Elvis has left the building
David Nelson, CFA
Elvis fans know the phrase all too well. Hoping for an encore, many would linger long after the concert while announcers gave them the the bad news. Elvis has left the building. Crashing out of the arena Elvis would be whisked away into a fleet of limos with a police escort and entourage in tow.
Dow Jones Industrial Average
Today investors seem to be hanging around hoping for something similar. Just one more encore for the bull market. Just one more day of summer waking up to your favorite news channel as the anchor and guests yuck it up while futures point to a 200+ open confident you won’t get burned if you trade intra-day. It’s been a long show lasting 3,563 days, 17,945 DOW points with 6 encores following 6 corrections of more than 10%.
President’s Trump and Xi at the G-20
Today, smart money does nothing until the last 30 minutes of trading where the real character of the market shows its face. Last week’s performance was disappointing on several levels. On the heels of a monster come back the week before stocks failed to capitalize on what at first glance looked like a very successful G-20 meeting between President Trump and China’s President Xi. Confusion surrounding the arrest of Meng Wanzhou CFO of Huawei, a maker of consumer and enterprise telecommunications equipment added another layer of concern for investors. Without going into the weeds on why she was arrested and all the misdeeds of Huawei which many experts believe is a threat to National Security, questions seemed to center on the President’s knowledge of the arrest. Did he know during the meeting with Xi and if he didn’t why not? Both sides of the political aisle will spin it how they will but for investors the only thing that matters is it became a trigger for another round off selling.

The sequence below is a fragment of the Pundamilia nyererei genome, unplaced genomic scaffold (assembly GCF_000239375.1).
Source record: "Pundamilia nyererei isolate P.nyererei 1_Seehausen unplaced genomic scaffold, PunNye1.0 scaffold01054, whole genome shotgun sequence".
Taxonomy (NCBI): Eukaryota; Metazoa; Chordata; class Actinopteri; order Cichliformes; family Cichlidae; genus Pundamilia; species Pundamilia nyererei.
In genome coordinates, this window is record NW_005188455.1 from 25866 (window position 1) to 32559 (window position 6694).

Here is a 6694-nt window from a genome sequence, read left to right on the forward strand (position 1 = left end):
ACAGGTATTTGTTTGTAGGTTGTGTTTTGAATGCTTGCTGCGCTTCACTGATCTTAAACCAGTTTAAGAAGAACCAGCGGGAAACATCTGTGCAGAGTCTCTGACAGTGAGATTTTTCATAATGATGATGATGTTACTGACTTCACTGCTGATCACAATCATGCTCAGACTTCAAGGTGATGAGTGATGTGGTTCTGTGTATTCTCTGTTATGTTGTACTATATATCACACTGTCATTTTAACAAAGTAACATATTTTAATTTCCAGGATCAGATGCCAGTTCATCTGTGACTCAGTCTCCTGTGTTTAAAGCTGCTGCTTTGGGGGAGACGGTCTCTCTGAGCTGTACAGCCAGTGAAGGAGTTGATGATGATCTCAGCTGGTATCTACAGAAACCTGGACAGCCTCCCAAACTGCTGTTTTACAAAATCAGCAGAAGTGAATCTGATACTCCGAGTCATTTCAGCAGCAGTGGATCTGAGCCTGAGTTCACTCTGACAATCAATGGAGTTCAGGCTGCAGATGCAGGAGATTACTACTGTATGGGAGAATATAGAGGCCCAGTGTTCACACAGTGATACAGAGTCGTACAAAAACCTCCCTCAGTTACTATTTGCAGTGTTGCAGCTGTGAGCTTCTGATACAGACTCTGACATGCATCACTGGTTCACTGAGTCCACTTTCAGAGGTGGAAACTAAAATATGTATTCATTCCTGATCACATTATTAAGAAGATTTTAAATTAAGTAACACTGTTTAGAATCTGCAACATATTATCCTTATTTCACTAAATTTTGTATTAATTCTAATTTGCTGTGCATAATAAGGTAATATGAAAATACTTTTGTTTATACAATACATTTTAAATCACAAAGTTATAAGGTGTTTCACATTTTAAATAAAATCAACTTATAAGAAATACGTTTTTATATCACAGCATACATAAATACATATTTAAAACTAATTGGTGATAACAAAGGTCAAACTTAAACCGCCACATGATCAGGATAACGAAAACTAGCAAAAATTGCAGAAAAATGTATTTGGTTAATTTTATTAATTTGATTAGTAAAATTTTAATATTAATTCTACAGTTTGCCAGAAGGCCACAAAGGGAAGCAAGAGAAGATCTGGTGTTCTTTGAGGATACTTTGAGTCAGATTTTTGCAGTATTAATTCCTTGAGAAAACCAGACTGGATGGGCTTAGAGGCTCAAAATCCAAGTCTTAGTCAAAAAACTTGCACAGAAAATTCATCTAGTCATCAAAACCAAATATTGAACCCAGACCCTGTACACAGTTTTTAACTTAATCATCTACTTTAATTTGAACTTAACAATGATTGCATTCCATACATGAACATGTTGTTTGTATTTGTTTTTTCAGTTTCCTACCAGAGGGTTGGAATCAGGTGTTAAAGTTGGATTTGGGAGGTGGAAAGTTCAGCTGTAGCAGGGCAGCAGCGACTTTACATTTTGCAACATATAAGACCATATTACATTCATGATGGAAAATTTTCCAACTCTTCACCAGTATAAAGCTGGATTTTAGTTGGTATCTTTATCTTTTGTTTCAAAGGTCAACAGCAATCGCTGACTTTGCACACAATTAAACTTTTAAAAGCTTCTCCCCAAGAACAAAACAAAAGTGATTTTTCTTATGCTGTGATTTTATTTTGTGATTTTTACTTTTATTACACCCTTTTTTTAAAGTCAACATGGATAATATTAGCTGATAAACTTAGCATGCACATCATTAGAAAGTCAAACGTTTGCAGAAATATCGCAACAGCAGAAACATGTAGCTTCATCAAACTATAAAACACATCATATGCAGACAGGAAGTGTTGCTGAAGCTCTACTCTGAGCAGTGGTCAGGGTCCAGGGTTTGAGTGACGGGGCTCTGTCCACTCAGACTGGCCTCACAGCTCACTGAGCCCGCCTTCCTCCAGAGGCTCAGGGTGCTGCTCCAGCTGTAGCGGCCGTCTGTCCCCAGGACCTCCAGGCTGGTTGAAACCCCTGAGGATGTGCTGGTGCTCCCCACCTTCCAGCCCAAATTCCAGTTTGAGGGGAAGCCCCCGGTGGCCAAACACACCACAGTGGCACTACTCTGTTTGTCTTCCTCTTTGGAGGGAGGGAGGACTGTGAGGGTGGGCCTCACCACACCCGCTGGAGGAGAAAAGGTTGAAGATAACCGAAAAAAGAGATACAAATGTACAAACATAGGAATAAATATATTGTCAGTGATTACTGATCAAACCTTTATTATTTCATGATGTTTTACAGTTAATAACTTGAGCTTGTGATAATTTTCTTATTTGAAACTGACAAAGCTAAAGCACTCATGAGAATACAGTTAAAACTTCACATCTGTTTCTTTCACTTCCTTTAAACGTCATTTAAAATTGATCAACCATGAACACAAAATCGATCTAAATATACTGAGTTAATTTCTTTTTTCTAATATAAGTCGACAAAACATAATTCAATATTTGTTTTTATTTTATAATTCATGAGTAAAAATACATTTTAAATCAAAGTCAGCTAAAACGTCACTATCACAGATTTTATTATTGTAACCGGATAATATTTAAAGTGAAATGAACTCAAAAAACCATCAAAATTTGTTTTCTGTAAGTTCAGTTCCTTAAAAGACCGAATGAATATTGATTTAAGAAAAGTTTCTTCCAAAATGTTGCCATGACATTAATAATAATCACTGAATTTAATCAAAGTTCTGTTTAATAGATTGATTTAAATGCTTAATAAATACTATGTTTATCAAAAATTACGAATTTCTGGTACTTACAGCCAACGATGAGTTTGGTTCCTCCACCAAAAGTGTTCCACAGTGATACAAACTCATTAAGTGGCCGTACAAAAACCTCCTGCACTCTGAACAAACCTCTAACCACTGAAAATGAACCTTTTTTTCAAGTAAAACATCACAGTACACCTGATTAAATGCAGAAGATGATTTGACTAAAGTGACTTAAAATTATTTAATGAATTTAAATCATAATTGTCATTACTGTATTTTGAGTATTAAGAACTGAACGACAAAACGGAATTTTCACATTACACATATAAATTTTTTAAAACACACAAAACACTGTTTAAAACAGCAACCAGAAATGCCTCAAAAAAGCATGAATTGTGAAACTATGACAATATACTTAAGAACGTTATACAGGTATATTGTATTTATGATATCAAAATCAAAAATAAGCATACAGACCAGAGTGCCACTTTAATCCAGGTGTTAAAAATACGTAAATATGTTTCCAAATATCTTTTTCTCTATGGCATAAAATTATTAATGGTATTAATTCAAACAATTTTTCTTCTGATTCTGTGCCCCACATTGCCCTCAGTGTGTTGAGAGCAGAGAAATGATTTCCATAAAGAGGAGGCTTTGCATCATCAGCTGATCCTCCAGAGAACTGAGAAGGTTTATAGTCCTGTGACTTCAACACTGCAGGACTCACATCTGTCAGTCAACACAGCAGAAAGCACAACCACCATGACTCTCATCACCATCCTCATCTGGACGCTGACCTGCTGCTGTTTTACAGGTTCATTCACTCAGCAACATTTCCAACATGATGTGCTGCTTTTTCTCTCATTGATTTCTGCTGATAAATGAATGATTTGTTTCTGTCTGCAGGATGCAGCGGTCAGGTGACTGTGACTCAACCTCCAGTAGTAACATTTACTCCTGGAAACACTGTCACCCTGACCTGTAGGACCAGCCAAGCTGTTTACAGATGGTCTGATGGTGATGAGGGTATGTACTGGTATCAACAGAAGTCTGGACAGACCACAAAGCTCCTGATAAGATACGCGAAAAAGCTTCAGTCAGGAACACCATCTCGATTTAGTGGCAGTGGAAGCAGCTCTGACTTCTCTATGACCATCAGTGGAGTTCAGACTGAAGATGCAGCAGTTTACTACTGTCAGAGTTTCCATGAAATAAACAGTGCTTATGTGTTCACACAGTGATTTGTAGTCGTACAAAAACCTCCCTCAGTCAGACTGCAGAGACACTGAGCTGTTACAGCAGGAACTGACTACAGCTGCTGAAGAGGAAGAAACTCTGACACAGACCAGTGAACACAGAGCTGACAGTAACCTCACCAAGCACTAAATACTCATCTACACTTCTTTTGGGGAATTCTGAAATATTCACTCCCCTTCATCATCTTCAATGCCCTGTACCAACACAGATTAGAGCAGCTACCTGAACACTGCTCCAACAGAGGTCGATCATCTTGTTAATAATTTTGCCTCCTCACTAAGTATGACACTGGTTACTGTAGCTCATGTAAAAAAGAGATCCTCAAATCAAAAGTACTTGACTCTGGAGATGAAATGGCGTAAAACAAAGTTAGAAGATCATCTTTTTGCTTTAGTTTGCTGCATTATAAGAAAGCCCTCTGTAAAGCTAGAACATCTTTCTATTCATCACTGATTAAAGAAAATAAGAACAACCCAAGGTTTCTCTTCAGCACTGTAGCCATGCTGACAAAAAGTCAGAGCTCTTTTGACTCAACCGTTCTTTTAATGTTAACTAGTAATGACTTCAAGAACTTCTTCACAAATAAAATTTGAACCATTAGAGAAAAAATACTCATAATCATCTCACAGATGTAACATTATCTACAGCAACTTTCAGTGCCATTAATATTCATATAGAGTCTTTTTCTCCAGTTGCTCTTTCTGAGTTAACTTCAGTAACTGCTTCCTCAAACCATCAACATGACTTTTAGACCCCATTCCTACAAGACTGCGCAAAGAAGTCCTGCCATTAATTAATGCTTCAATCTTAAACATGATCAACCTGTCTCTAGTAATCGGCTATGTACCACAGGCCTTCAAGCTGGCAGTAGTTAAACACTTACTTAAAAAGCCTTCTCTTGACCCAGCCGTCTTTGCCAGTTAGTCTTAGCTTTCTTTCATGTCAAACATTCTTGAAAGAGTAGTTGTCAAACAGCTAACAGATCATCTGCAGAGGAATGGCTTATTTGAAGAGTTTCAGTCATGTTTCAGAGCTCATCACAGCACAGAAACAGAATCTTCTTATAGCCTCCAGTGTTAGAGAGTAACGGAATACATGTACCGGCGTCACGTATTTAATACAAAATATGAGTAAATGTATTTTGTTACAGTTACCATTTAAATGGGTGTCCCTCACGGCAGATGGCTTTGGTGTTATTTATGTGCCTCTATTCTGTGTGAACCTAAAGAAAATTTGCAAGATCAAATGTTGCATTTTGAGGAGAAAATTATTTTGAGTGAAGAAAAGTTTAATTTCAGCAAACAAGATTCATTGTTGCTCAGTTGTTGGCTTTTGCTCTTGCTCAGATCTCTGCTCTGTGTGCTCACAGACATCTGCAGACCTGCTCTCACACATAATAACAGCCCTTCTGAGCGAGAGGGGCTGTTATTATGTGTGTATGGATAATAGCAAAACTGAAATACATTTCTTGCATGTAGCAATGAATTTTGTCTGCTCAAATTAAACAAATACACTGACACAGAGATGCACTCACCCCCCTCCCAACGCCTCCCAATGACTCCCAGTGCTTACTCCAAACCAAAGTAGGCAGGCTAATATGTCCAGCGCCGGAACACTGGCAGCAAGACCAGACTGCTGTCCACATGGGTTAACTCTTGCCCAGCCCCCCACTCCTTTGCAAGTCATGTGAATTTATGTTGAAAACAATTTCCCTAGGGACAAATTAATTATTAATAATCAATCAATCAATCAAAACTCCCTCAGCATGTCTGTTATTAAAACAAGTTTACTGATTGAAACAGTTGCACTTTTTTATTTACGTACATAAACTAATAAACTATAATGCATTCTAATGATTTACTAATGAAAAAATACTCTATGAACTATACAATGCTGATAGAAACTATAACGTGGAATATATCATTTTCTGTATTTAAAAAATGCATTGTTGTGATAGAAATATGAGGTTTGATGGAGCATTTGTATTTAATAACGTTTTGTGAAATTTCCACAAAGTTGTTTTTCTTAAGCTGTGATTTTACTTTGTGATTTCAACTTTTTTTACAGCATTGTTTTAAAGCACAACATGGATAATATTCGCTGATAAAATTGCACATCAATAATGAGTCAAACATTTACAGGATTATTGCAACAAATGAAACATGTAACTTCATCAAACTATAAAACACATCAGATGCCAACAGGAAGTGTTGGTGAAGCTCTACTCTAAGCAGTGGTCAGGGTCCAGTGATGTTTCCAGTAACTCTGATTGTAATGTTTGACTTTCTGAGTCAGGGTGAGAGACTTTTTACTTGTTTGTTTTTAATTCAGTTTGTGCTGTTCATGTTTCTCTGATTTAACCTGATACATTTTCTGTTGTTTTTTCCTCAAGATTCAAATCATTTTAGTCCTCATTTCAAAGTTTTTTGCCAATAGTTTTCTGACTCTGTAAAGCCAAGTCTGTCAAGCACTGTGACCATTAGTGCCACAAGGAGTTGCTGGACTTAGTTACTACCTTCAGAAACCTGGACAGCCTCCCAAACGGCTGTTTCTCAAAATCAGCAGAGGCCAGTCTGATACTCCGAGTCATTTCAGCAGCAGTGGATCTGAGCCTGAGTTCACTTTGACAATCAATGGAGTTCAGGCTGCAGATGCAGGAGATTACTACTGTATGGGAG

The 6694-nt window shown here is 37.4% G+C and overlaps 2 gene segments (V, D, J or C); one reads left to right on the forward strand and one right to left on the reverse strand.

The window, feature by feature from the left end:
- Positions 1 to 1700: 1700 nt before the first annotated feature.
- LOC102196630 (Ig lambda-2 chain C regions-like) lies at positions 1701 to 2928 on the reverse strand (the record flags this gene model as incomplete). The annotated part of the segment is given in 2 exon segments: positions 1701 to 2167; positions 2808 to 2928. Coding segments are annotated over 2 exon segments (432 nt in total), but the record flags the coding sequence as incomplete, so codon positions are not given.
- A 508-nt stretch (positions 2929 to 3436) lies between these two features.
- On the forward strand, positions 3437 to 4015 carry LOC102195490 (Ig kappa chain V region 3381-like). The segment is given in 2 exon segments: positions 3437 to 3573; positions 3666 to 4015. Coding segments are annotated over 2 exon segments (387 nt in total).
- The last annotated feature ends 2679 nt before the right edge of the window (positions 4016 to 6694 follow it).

S&P 500 1 Year
Monday’s rally was followed by heavy liquidation Tuesday and successive legs lower Thursday and Friday following Wednesday’s observance of a National Day of Mourning of the death of former President George H. W. Bush.
The political media spent the weekend focused on the Russia investigation and the term “political synergy” as it relates to a Russian national who met with Michael Cohen on or about November 2015. Sunday, the President released a statement saying Chief of Staff John Kelly would leave the administration at the end of the year. Without weighing in on the investigation that is two years and counting all of the above adds to a wave of uncertainty that has gripped the street.
3 Market Challenges for 2019
Economic – It’s true the U.S. economy is still in good shape, but the second quarter 4.2% GDP print may prove to be the high-water mark until several other factors which I’ll speak to shortly improve. We’re seeing a declining trend with 3.5% for Q3 and current consensus at 2.9% for the fourth quarter. Still excellent numbers if we don’t erode much further but the picture in many parts of the world is far from robust. The four most important countries in Europe including France, Germany, Italy and the UK are looking at GDP growth between 1 and 1.5%. Some areas of Europe show significant levels of unemployment in the low double digits.